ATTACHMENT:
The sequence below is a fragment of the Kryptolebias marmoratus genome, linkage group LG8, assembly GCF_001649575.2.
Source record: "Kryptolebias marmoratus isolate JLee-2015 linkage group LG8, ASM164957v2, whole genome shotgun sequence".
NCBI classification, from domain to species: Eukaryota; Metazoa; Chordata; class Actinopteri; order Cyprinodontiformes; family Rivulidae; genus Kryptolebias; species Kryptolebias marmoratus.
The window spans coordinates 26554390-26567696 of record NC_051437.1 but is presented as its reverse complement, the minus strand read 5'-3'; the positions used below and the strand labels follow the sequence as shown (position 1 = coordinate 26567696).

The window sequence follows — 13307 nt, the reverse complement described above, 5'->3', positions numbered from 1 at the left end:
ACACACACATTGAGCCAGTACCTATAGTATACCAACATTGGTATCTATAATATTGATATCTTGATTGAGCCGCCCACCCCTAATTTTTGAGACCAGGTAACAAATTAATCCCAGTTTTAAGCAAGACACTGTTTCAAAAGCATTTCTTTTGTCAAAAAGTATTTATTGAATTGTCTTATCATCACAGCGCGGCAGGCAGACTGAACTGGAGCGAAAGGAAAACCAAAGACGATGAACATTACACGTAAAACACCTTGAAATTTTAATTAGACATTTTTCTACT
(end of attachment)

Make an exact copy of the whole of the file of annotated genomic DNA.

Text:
The sequence below is a fragment of the Kryptolebias marmoratus genome, linkage group LG8, assembly GCF_001649575.2.
Source record: "Kryptolebias marmoratus isolate JLee-2015 linkage group LG8, ASM164957v2, whole genome shotgun sequence".
NCBI classification, from domain to species: Eukaryota; Metazoa; Chordata; class Actinopteri; order Cyprinodontiformes; family Rivulidae; genus Kryptolebias; species Kryptolebias marmoratus.
The window spans coordinates 26554390-26567696 of record NC_051437.1 but is presented as its reverse complement, the minus strand read 5'-3'; the positions used below and the strand labels follow the sequence as shown (position 1 = coordinate 26567696).

The window sequence follows — 13307 nt, the reverse complement described above, 5'->3', positions numbered from 1 at the left end:
ACACACACATTGAGCCAGTACCTATAGTATACCAACATTGGTATCTATAATATTGATATCTTGATTGAGCCGCCCACCCCTAATTTTTGAGACCAGGTAACAAATTAATCCCAGTTTTAAGCAAGACACTGTTTCAAAAGCATTTCTTTTGTCAAAAAGTATTTATTGAATTGTCTTATCATCACAGCGCGGCAGGCAGACTGAACTGGAGCGAAAGGAAAACCAAAGACGATGAACATTACACGTAAAACACCTTGAAATTTTAATTAGACATTTTTCTACT